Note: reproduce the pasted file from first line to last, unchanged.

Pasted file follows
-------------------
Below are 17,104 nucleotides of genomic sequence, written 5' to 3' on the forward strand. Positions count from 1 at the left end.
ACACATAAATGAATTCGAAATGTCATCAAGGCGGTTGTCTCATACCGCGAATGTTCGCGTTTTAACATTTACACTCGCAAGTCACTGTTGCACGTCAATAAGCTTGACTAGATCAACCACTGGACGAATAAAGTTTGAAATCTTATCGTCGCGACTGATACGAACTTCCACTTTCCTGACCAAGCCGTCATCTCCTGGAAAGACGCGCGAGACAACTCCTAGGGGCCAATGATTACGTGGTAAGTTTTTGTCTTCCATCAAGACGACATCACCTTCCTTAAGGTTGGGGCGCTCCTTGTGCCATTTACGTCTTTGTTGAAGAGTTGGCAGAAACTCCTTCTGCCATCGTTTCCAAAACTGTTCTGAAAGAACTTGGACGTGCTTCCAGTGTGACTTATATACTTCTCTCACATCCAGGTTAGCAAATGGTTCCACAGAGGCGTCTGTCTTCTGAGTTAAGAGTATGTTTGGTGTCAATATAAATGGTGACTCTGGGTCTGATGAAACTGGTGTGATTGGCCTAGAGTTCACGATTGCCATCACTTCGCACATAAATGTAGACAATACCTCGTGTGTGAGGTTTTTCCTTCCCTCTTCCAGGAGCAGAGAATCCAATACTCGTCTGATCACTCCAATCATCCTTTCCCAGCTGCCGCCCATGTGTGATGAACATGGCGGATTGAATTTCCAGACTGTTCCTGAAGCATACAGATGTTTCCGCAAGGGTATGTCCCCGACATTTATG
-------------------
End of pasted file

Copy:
Below are 17,104 nucleotides of genomic sequence, written 5' to 3' on the forward strand. Positions count from 1 at the left end.
ACACATAAATGAATTCGAAATGTCATCAAGGCGGTTGTCTCATACCGCGAATGTTCGCGTTTTAACATTTACACTCGCAAGTCACTGTTGCACGTCAATAAGCTTGACTAGATCAACCACTGGACGAATAAAGTTTGAAATCTTATCGTCGCGACTGATACGAACTTCCACTTTCCTGACCAAGCCGTCATCTCCTGGAAAGACGCGCGAGACAACTCCTAGGGGCCAATGATTACGTGGTAAGTTTTTGTCTTCCATCAAGACGACATCACCTTCCTTAAGGTTGGGGCGCTCCTTGTGCCATTTACGTCTTTGTTGAAGAGTTGGCAGAAACTCCTTCTGCCATCGTTTCCAAAACTGTTCTGAAAGAACTTGGACGTGCTTCCAGTGTGACTTATATACTTCTCTCACATCCAGGTTAGCAAATGGTTCCACAGAGGCGTCTGTCTTCTGAGTTAAGAGTATGTTTGGTGTCAATATAAATGGTGACTCTGGGTCTGATGAAACTGGTGTGATTGGCCTAGAGTTCACGATTGCCATCACTTCGCACATAAATGTAGACAATACCTCGTGTGTGAGGTTTTTCCTTCCCTCTTCCAGGAGCAGAGAATCCAATACTCGTCTGATCACTCCAATCATCCTTTCCCAGCTGCCGCCCATGTGTGATGAACATGGCGGATTGAATTTCCAGACTGTTCCTGAAGCATACAGATGTTTCCGCAAGGGTATGTCCCCGACATTTATG